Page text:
- Allows the trustee to "stream" income (i.e. can distribute one type of income to one person and another type of income to another person).
An Australian family trust:
- Is generally established by a family member for the benefit of members of the "family group"
- Can be the subject of a family trust election which provides it with certain tax advantages, provided the trust passes the family control test and make distributions of trust income only to beneficiaries of the trust who are within the "family group".
- Can assist in protecting the family group's assets from the liabilities of one or more of the family members (for instance, in the event of a family member's bankruptcy or insolvency)
- Provides a mechanism to pass family assets to future generations; and,
- Can provide a means of accessing favourable taxation treatment by ensuring all family members use their income tax "tax-free thresholds".
A Discretionary Family Trust has many other potential benefits, including avoiding issues such as challenges to the will following the death of a senior member of the family.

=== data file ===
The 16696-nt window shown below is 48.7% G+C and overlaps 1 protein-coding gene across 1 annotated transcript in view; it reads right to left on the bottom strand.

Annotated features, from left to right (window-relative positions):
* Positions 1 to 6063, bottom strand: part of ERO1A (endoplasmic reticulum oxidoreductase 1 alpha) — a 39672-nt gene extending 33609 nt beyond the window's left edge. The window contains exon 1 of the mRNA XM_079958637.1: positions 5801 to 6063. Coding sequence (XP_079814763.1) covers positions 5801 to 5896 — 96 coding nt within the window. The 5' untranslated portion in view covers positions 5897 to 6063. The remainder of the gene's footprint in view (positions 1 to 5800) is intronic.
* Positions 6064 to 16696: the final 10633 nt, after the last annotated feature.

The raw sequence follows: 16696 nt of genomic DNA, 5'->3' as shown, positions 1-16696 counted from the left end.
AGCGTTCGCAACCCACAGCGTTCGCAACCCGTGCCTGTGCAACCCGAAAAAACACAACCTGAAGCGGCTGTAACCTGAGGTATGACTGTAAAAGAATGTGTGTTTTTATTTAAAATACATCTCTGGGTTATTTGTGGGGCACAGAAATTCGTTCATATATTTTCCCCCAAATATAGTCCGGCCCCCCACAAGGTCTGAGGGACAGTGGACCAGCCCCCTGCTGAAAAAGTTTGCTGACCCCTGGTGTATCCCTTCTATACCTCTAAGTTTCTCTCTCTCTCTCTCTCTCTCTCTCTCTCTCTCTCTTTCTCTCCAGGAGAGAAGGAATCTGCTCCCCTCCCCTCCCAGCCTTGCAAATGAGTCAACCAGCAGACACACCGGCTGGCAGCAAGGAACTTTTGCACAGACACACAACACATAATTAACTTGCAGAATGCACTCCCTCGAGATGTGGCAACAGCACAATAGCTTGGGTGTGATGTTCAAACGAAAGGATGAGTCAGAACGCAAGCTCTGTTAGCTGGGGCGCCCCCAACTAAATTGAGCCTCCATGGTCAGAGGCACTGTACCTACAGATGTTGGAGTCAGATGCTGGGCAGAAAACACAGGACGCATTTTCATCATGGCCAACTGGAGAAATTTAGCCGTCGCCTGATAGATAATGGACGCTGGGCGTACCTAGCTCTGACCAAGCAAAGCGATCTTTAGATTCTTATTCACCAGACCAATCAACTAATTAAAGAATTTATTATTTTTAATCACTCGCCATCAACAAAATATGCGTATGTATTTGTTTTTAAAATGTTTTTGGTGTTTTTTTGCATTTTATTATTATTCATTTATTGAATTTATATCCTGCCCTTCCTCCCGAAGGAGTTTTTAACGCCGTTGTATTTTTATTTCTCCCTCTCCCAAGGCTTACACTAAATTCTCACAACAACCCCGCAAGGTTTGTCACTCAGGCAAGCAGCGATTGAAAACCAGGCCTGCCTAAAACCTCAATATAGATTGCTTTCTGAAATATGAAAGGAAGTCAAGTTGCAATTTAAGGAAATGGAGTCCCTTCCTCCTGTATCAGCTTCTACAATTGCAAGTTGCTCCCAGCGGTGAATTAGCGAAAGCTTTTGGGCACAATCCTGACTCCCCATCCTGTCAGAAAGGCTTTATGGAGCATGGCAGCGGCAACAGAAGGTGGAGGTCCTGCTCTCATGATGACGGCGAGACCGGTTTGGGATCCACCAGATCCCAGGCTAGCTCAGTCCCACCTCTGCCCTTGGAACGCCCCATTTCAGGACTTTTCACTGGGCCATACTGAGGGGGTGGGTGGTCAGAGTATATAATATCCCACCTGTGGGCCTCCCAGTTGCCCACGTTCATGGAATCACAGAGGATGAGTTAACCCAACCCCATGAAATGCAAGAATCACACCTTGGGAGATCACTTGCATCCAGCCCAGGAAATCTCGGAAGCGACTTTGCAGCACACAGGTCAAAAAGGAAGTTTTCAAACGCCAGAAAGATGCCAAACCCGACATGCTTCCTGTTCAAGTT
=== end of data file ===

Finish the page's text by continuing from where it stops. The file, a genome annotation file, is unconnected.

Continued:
Family Trust Income - One of the key benefits of a family trust is that the trustee can distribute income earned by the trust (from the trust property) in any way they see fit, provided distributions are made to the people who qualify as beneficiaries. They do not have to make trust distributions in any particular proportion or in the same proportions as they did in previous years.
A trust does not have to pay income tax on income that is distributed to beneficiaries (with some exceptions) but does have to pay tax on undistributed income. The trustee is free to distribute income to as many beneficiaries as possible, in proportions that take best advantage of those beneficiaries' personal marginal tax rates. The beneficiaries then pay the tax on distributions made to them.